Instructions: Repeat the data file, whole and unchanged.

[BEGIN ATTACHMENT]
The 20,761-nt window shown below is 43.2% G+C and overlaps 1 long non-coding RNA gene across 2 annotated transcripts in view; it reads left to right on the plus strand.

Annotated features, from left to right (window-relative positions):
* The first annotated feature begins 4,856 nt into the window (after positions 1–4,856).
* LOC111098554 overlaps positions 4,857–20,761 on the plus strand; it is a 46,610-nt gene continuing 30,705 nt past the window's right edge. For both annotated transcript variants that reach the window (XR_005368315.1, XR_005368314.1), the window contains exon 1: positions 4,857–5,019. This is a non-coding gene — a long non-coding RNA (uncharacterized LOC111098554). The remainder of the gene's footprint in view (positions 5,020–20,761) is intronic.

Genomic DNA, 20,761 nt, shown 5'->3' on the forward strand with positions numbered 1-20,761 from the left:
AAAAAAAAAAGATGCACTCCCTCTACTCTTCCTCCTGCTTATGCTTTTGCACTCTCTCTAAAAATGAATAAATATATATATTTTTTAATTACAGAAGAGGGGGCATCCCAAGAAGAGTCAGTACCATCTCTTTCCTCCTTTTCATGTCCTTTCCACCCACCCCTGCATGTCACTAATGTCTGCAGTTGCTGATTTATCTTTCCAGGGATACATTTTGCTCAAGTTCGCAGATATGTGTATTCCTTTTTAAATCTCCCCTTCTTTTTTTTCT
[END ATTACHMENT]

The 20,761-nt window shown below is 43.2% G+C and overlaps 1 long non-coding RNA gene across 2 annotated transcripts in view; it reads left to right on the plus strand.

Annotated features, from left to right (window-relative positions):
* The first annotated feature begins 4,856 nt into the window (after positions 1–4,856).
* LOC111098554 overlaps positions 4,857–20,761 on the plus strand; it is a 46,610-nt gene continuing 30,705 nt past the window's right edge. For both annotated transcript variants that reach the window (XR_005368315.1, XR_005368314.1), the window contains exon 1: positions 4,857–5,019. This is a non-coding gene — a long non-coding RNA (uncharacterized LOC111098554). The remainder of the gene's footprint in view (positions 5,020–20,761) is intronic.

Genomic DNA, 20,761 nt, shown 5'->3' on the forward strand with positions numbered 1-20,761 from the left:
AAAAAAAAAAGATGCACTCCCTCTACTCTTCCTCCTGCTTATGCTTTTGCACTCTCTCTAAAAATGAATAAATATATATATTTTTTAATTACAGAAGAGGGGGCATCCCAAGAAGAGTCAGTACCATCTCTTTCCTCCTTTTCATGTCCTTTCCACCCACCCCTGCATGTCACTAATGTCTGCAGTTGCTGATTTATCTTTCCAGGGATACATTTTGCTCAAGTTCGCAGATATGTGTATTCCTTTTTAAATCTCCCCTTCTTTTTTTTCT